A London Street Scene in Snow
Recently ExhibitedPallant House Gallery, Harold Gilman: Beyond Camden Town, 2 March 2019 to 9 June 2019, cat. no. 71, illustrated
Additional Exhibition HistoryLondon, Arts Council, Harold Gilman 1876–1919, 1st January – 31st December 1954, cat. no.40, illustrated pl.IV, with Arts Council tour to Manchester Art Gallery, Manchester and Tate, London
London, The Reid Gallery, Harold Gilman 1876–1919, 3rd - 25th April 1964, cat. no.34, illustrated
Stoke on Trent, City Museum and Art Gallery, Harold Gilman 1876-1919, 10th October - 14th November 1981, cat. no.89, illustrated p.27, with Arts Council tour to City Art Gallery, York; Museum and Art Gallery, Birmingham and Royal Academy of Arts, London, Thomas Agnew & Sons, November - December 1988 (details untraced)
Nottingham, Djanogly Gallery, Harold Gilman: Beyond Camden Town, 17 November 2018 to 10 February 2019, cat. no. 71, illustrated
Gilman understood that the truly modern subject was the city, its back rooms and bed-sits and the quiet dignity of the isolated people who inhabited them. The perceived dislocation of his art may be seen in the painterly A London Street Scene in Snow which is almost completely disassociated from the urban sprawl and bustle. Always happiest with the static image, his cityscapes avoid the continual movement of the urban world. By fragmenting the image into blocks of dreamlike antagonistic colour, and through the removal of almost all staffage, Gilman imposes an isolating and tense dialectic entirely in keeping with the atmosphere of the period. The humming intensity of blocks of dissonant colour highlight our quiet isolation from the landscape. There is no let-up in the colour of the flat sky so our eyes cannot escape upwards and beyond the landscape. The result is muted and muffled, intimate and aloof. Although the painting has a defined and rigid geometry, we are left off-kilter by the image through the unusual viewpoint and discordant colours.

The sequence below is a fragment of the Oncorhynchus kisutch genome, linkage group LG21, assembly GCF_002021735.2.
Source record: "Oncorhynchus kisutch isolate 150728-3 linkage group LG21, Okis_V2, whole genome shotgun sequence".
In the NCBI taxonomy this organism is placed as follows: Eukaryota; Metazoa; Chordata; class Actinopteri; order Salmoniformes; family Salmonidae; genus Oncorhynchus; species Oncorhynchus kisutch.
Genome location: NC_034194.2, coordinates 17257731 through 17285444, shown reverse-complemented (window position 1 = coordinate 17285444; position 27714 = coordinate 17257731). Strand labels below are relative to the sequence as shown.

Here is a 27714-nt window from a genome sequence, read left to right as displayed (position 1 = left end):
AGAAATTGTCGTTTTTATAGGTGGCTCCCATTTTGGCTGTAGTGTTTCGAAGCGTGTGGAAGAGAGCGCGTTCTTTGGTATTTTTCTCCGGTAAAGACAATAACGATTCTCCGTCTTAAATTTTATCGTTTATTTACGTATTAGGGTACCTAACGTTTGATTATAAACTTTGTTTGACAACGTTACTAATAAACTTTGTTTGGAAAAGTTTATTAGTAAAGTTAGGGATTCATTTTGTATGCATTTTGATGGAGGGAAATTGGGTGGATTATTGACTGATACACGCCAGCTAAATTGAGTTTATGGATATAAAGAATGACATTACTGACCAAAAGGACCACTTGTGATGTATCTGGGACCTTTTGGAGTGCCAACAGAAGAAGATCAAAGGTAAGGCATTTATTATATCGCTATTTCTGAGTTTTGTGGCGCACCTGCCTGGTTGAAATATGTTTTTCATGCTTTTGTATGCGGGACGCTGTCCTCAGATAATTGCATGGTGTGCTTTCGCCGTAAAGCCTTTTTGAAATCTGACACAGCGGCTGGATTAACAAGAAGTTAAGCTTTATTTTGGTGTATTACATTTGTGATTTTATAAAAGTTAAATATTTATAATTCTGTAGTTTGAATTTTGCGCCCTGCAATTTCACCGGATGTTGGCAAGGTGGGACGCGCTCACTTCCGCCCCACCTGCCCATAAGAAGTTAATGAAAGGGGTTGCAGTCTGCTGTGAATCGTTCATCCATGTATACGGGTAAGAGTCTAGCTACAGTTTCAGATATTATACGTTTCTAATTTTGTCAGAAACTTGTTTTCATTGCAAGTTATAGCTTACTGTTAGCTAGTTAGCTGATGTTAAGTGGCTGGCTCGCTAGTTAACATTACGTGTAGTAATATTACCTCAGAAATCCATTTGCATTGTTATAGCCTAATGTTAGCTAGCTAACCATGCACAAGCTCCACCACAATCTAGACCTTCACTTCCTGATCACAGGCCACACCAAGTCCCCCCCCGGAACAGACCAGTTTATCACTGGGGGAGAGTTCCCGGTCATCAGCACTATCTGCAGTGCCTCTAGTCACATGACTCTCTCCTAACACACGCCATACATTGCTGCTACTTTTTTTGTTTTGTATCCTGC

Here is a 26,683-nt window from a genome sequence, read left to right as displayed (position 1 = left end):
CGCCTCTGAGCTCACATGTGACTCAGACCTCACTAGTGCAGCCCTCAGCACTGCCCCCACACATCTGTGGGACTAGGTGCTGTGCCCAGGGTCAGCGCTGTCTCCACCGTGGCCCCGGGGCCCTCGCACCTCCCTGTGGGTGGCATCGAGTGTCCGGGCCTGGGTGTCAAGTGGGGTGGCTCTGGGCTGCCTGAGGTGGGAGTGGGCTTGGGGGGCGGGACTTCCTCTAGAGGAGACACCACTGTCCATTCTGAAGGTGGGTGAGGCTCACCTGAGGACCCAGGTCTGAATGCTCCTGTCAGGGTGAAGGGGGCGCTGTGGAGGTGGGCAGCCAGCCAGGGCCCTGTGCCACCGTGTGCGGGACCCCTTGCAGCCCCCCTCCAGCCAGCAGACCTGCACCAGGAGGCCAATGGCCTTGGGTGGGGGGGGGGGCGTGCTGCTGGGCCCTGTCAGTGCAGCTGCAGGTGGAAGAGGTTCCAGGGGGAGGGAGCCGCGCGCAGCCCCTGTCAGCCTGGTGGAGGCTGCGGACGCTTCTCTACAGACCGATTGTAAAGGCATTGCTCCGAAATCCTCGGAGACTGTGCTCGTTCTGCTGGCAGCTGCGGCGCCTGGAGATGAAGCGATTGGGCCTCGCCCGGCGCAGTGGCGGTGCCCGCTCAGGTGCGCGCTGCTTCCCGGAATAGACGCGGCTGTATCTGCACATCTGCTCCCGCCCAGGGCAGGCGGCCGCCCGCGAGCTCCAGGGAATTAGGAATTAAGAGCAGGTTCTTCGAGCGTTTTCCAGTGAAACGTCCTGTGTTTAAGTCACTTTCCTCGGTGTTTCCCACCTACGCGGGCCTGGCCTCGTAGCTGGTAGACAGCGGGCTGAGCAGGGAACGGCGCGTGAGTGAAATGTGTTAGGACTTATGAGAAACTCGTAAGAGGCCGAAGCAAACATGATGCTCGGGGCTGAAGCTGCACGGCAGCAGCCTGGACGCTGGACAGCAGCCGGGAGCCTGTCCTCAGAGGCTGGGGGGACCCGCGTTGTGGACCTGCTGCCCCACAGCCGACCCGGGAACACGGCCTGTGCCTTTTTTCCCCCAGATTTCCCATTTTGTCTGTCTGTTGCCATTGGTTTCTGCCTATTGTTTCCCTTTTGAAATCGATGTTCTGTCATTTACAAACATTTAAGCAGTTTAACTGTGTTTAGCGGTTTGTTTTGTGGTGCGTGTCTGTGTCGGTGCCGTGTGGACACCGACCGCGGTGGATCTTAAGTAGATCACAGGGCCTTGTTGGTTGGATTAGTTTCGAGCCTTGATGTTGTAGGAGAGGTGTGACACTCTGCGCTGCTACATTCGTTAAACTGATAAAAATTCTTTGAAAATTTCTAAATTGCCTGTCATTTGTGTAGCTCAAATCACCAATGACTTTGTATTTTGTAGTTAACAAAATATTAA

Gilman exhibited at the Salon des Indépendants (a non-jurist association) in Paris which meant that he was aware of the art movements occurring in France at the time, principally the Fauves and the Post-Impressionist styles of Van Gogh, Gauguin and Cézanne. He helped to form the Salon’s London equivalent, the Allied Artists’ Association (AAA). An inspirational visit to Paris in 1911 and Roger Fry’s Manet and the Post-Impressionists exhibition in 1910-1911 proved to be pivotal for Gilman and his palette underwent a radical change, employing an exciting breadth and exuberance. His devotion to the, ‘vehement brushwork, … loaded texture and the garish colours of Van Gogh’ (Wendy Baron et al, Harold Gilman, Beyond Camden Town, 2018, p. 12) was to remain for the rest of his life.
Despite taking on board these avant-garde influences, Gilman retained a strikingly English conservatism and sense of quiet gravity that was never dictated by the current vogue. He was a founder member of the influential Camden Town Group who held their first exhibition in June 1911 and which, although short-lived, was pivotal in the developments of modern British art. The groups’ work was vernacular - taking subjects from everyday London life and human experience whether beautiful or banal. The outmoded ideals of Academic art were replaced with direct observation of life and how it was really lived and through the use of colour, paint techniques and naturalism of subject matter, a direct emotional understanding is elicited from the viewer. To many, their output was considered an outrage against good taste. Gilman’s subject matter and portrayal of the drab, every-day, and his use of colour as the main driver of narrative were innovative and shocking. This was painting for the modern world, made as the old order was being torn apart by the unprecedented horror of the First World War.
On summer visits to Sweden (1912) and Norway (1913), Gilman experimented with vivid colour, often applied in a patchwork of flat, simplified areas of paint which continued to inform his palette (and subject matter) particularly in the use of soft shades of lilacs, saffron yellows, lime greens, Carl Larsson reds and Gustavian blues. He took on the, ‘Scandinavian taste for clean, uncluttered lines and simple proportions’ and his paintings, seemingly straightforward in composition, mask their intricacy.
Until his death in 1919 from Spanish flu, Gilman searched for a personal and distinctive form of art which he directly presented with a deep stillness and dignity. It is possible to read a particular sense of loneliness and dislocation into Gilman’s resonant poetic meditations on the urban experience which are evocative of a turbulent and convulsive time in history.